UNITE the Union boss Len McCLuskey – a staunch Corbyn ally – gave over £74m of the union’s cash to his pal and close associate to build a hotel that should only have cost £35m.
An emergency meeting was called by the union, which collects millions of pounds from hardworking Brits across the country every month.
Yet the overspend isn’t the worst of Mr McCLuskey’s problems, after it was revealed that the cash he signed over was shockingly given to his friends and associates, while he rewarded a multi-million-pound contract to the since-arrested son of former Liverpool mayor Joe Anderson, who is currently on bail after been charged over the suspicious project by anti-fraud police.
The contract to build the 170-room hotel and conference centre was awarded in 2015 to the Flanagan Group, a Liverpool company run by a close associate of McCluskey, who is the union’s general secretary.
A note contained in a leaked Unite document says: “Included in land and buildings above is £74.0m (2018: £42.6m) of assets in the course of construction for the National Education and Conference Centre & Hotel in Birmingham. No depreciation has been charged on these assets on the basis that they are not yet available for use.”
The document also states that “the conference centre and hotel is operated by Blackhorse HCC Ltd which owns 76%”.
McCluskey and four executive council members of the union have now been revealed to be the directors of Blackhorse – hence he has funnelled an enormous mound of cash essentially into his own pocket.
The Flanagan Group is under investigation by Merseyside police in connection with Operation Aloft, an inquiry into the sale to developers of council-owned land in Liverpool. The group’s boss, Paul Flanagan, was arrested in September on suspicion of conspiracy to commit bribery, with Joe Anderson and his son David arrested on the same day.
The revelation of ‘shady deadlings’ could just be the tip of the iceberg, as McCluskey also authorised huge sums of cash over to The Flanagan group for construction work for Unite on buildings in Swansea, Stoke and Liverpool.
Seemingly attempting to distance itself from a company run by McCluskey’s chums, Unite said it was false to suggest that ‘the Flanagan Group is somehow a preferred contractor’. Yet this claim does not ring true taking account the following testimonial by Unite on the company’s official website:
“The Flanagan Group is our go-to firm for the maintenance and modernisation of Unite premises across the UK.”
Interestingly, despite an initial spat between McCLuskey and Anderson, the Unite boss officially backed pal Joe Anderson during his successful election campaign, and the two were suspiciously fast to ‘go into business’ together – with Anderson using the council’s cash, and McCLuskey the Union’s.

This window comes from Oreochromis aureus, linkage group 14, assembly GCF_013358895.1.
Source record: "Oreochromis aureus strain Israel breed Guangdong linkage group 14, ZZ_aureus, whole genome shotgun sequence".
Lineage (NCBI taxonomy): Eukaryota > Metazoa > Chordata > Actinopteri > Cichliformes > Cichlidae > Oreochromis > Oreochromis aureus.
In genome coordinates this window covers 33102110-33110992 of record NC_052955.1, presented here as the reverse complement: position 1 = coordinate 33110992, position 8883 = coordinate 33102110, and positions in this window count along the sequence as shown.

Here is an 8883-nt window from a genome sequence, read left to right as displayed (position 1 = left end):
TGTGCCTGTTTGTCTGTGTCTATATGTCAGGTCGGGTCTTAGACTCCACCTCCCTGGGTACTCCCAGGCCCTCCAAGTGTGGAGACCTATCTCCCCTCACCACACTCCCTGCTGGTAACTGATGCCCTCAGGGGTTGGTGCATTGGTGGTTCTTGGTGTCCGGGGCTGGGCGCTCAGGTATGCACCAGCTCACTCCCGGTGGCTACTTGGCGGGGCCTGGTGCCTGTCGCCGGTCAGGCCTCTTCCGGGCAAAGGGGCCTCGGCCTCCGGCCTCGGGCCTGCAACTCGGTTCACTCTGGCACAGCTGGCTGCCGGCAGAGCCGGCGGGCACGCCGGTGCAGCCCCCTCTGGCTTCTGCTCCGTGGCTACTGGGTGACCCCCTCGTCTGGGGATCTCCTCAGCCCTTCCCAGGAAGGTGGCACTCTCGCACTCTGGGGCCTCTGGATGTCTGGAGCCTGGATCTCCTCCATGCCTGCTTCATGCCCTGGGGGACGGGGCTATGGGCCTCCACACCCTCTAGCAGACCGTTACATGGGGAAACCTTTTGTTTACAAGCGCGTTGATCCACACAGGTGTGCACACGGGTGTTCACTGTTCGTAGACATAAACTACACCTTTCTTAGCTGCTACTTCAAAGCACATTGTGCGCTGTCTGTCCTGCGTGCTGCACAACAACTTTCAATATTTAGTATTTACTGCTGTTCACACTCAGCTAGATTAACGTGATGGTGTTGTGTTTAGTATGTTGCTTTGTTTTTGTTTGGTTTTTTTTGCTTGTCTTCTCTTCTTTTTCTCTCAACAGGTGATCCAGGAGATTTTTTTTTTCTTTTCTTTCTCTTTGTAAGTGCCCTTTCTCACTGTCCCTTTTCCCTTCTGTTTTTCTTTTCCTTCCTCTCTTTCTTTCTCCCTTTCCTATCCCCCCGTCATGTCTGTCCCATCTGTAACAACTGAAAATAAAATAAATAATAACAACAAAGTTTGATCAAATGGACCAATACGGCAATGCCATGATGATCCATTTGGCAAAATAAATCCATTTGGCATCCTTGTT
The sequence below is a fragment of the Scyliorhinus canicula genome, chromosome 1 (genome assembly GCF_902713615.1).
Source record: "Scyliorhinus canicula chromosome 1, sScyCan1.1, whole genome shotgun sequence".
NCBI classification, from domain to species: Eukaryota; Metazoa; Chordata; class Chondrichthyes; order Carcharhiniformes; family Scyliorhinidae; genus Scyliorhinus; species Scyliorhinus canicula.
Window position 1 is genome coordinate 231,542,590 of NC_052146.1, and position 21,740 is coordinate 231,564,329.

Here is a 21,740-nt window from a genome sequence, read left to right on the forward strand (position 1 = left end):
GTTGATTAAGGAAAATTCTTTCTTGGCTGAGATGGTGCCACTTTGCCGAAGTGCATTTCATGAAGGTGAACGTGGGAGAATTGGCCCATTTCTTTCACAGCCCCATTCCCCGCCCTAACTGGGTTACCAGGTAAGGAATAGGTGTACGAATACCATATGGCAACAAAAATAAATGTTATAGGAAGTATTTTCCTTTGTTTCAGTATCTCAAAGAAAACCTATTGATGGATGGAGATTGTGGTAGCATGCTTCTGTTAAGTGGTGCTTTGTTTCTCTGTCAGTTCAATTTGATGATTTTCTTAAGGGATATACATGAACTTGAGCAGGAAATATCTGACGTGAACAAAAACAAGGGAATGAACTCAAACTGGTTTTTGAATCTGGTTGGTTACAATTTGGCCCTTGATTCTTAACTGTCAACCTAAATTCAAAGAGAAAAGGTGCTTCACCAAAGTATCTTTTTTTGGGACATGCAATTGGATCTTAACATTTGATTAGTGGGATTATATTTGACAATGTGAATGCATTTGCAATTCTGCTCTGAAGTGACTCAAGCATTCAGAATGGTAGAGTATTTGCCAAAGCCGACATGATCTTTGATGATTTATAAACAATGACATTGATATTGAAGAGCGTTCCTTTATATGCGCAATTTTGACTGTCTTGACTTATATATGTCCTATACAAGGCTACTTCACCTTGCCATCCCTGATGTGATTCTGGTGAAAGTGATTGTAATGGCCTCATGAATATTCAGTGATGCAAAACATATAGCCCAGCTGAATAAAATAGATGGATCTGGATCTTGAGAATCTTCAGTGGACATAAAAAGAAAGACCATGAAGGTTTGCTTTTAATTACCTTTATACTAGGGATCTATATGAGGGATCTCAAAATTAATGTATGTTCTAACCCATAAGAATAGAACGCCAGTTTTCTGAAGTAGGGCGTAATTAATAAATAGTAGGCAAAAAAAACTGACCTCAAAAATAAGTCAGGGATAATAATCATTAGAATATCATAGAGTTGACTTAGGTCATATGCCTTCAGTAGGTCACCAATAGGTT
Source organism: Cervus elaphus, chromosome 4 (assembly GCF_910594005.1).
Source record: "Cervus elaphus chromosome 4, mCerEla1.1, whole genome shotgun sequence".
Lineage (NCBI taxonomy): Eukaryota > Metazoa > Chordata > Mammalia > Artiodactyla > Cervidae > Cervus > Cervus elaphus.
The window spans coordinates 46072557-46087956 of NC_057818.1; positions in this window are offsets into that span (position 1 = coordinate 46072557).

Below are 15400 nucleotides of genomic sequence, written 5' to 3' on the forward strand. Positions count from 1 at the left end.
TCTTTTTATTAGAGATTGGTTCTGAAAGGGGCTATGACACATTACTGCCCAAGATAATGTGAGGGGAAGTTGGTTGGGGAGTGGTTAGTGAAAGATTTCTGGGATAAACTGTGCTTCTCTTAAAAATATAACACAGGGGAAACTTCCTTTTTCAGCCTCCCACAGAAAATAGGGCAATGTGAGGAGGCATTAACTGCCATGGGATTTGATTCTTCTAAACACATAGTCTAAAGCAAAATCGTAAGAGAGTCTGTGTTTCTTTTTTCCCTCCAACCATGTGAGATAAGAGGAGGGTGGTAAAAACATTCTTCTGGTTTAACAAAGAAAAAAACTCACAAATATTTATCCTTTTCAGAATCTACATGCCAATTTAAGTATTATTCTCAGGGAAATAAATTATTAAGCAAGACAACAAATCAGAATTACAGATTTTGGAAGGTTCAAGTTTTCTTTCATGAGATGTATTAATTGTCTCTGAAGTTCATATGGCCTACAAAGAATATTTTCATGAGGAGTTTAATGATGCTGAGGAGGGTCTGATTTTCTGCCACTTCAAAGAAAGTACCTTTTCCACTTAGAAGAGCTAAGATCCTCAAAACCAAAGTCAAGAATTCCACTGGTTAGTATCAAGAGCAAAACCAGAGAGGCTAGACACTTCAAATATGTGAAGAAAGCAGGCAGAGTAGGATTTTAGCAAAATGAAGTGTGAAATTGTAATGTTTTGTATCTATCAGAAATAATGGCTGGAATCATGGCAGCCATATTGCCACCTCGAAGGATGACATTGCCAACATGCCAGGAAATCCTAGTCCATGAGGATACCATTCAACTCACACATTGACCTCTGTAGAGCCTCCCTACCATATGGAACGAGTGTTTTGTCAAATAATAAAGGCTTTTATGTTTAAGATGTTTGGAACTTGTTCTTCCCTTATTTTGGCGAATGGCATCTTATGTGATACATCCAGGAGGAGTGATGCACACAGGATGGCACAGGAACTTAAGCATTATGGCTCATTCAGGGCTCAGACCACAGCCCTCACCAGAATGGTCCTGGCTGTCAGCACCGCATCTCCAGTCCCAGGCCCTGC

The huge overspend into the Birmingham project is now being looked into – with eyebrows raised over how a construction that he had direct financial interest in ‘conveniently’ ended up with over £35m more than budgeted.
Gerard Coyne, a Keir Starmer supporter who narrowly lost to Corbynista McCluskey in the 2017 bid to run the union, said this month that he would stand again – with the Unite chief having announced that he will be stepping down next year.
Coyne, who was sacked by rival McCluskey, said: “Spiralling costs, poor reporting and contractual questions mean there must now be a full, externally-led and published review into Unite the Union’s Birmingham conference centre and hotel project. If this had been a public sector build then unions would have been making the same demand.”
McCluskey has since been exposed as exploiting the union to run another ‘racket’, by using the company’s database to encourage its millions of members to use financial services run by another of his friends – with it speculated that McCLuskey himself has an arrangement to financially benefit from any resulting business.
Companies promoted by Unite include one promising “exclusive access” to the “best possible equity release deal”. Another offered to “see if you are eligible for a tax refund” – with the promoting company also having links to McLuskey, and keeping 30 per cent of any money refunded.
Shockingly, each of the companies is owned by yet another of McCLuskey’s close pals, Howard Beckett, who is expected to takeover as General Secretary upon his departure.
The dubious dealings have raised serious questions as to whether his decision to step down is the result of ‘dodgy dealings’ that could land the socialist behind bars.
McCluskey was previously slammed for taking £400,000 from Unite the Union to buy himself a posh pad in London.
‘There’s a lot of people now thinking that he’s been directing cash into his own companies and pockets, and taking huge backhanders’ one source connected to disgraced mayor Joe Anderson told VoteWatch. ‘What else explains why he’s handed millions of pounds of member’s money over to his chums and to people who’ve now been arrested for fraud, bribery and intimidation? At best it sounds like cronyism and mismanagement. At worst it could well be embezzlement. ‘